Weston County Attorney Michael Stulken declined to file charges against the CCPL, citing Wyoming Statute 6-2-318, which states that: "Anyone who has reached the age of majority and who solicits, procures or knowingly encourages anyone less than the age of fourteen (14) years, to engage in sexual intrusion as defined in W.S. 6-2-301 is guilty of a felony, and upon conviction shall be imprisoned for a term of not more than five (5) years."

Stulken went on to state that the books didn't meet the Wyoming statute for obscenity, writing, "The books in question do not, when applying contemporary community standards, criminally describe sexual conduct in a patently offensive manner and they may have scientific value. Accordingly, since these materials are not 'obscene' as defined by Wyoming Law, the State of Wyoming could not commence criminal charges."

So far, the library board has voted to keep the books in their respective sections.

"It appears to me that the standard is an obscenity standard [that opponents claim the books violate] and that none of the books we’ve seen come close to that standard," said CCPL Board Chairman Charlie Anderson. "I've read every one of the books that's come up on appeal just so I feel good about any decision I would make, and that’s what guided my decision-making."

Anderson, who is a lawyer and has practiced law for nearly 50 years, said that a U.S. Supreme Court case, Miller v. California, which Schaper claimed the challenged books violated, was decided in 1972 and suffers from being outdated. He added that the case was primarily about community standards and referenced adult entertainment venues in places like New York City and San Francisco and was decided before before LGBTQ rights, the internet, and a variety of consensual sexual behaviors were legal, including in Wyoming.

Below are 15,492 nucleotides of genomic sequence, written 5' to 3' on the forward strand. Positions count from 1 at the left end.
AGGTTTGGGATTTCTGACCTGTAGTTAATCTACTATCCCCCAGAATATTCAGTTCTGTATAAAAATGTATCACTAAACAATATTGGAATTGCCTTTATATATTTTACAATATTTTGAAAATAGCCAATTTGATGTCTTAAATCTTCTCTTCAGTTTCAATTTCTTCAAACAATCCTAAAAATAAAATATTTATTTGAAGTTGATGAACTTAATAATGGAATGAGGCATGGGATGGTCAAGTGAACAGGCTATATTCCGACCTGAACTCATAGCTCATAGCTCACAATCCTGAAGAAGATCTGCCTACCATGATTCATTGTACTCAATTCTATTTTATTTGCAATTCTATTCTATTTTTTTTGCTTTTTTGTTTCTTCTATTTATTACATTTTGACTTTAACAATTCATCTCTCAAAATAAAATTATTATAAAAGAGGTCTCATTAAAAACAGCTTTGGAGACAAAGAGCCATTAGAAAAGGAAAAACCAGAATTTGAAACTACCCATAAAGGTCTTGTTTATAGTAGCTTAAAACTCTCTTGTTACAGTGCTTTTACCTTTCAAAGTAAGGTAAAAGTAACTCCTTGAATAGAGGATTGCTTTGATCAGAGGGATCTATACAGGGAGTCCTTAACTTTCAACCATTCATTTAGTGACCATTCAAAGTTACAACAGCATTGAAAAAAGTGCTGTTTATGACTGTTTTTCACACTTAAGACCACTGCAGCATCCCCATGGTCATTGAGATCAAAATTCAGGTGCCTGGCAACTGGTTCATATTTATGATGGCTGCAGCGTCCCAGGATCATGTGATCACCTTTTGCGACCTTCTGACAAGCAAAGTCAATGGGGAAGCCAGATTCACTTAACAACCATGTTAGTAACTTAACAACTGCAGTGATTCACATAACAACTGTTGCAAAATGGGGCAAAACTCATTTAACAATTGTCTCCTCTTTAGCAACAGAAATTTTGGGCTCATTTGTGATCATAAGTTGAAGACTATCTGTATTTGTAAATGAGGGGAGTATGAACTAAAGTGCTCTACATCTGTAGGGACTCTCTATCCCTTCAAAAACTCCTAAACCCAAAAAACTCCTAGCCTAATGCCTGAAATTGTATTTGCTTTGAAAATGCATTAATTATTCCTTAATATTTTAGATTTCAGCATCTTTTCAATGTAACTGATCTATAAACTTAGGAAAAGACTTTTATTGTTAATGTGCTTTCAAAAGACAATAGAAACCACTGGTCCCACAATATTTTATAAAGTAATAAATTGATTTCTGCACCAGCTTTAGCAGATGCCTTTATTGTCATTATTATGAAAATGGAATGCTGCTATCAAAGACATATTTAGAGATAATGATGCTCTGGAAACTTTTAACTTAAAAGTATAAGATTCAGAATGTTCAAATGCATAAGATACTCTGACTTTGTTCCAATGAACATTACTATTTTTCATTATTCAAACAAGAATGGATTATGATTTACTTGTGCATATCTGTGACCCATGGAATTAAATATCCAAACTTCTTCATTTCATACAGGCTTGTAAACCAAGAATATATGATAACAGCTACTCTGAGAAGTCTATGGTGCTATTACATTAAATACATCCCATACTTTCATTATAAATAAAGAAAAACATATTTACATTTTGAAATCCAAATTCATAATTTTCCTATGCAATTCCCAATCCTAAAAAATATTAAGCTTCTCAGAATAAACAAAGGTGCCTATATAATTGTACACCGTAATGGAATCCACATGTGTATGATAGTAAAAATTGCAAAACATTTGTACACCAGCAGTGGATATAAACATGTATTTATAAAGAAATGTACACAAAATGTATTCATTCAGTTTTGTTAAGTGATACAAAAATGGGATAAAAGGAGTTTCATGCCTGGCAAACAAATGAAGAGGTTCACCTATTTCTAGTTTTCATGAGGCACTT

"It's been cited with approval by our local Federal Circuit so it’s applicable in Wyoming," Anderson said in an email to Wyoming Public Media. "It's a case about efforts to remove books from public libraries in Texas because they dealt with LGBT themes. The case finds that moving a book to an area where its intended audience is unlikely to see it is prohibited under the first amendment."*

A major effort of MassResistance, in addition to local activists, is to remove local officials who don't meet their demands. Recently, Dr. Hollie Stewart, the former board chair, resigned. Two additional board members' terms end on June 30th. There have been 11 applications for the lone vacancy.

"Until our meeting in July [of 2021], we'd never had public comments at our meetings because we never had anybody from the public coming to our meetings," Anderson said.

The Campbell County Commission selects the library board. Three commissioners have shared concerns about a few of the challenged and appealed books.**

"I don't know what they're going to do," Anderson said regarding the commission's upcoming decisions to fill library board vacancies. "I hope whoever they appoint has an interest in running a library. If it's just people who are activists, they may find that very little of what the library does really speaks to these big issues."

Editor's Note: Previously we noted that the Southern Poverty Law Center designated MassResistance as an anti-LGBTQ hate group. After reviewing the matter, we will now simply refer to them as an anti-LGBTQ group.

Corrected: April 22, 2022 at 2:34 PM MDT
*The case that Anderson is referring to in this quote is Sund v. City of Wichita Falls, Tex., a ruling that was made in 2000, not Miller v. California. Additional text on the the latter has been included as to Anderson's explanation of the case.

**Three commissioners have shared their concerns to the library, though not all three have appealed or challenged book(s) to the library board. Commissioner Colleen Faber has addressed the board publicly about her concerns as well.
Hugh Cook is Wyoming Public Radio's Northeast Reporter, based in Gillette. A fourth-generation Northeast Wyoming native, Hugh joined Wyoming Public Media in October 2021 after studying and working abroad and in Washington, D.C. for the late Senator Mike Enzi.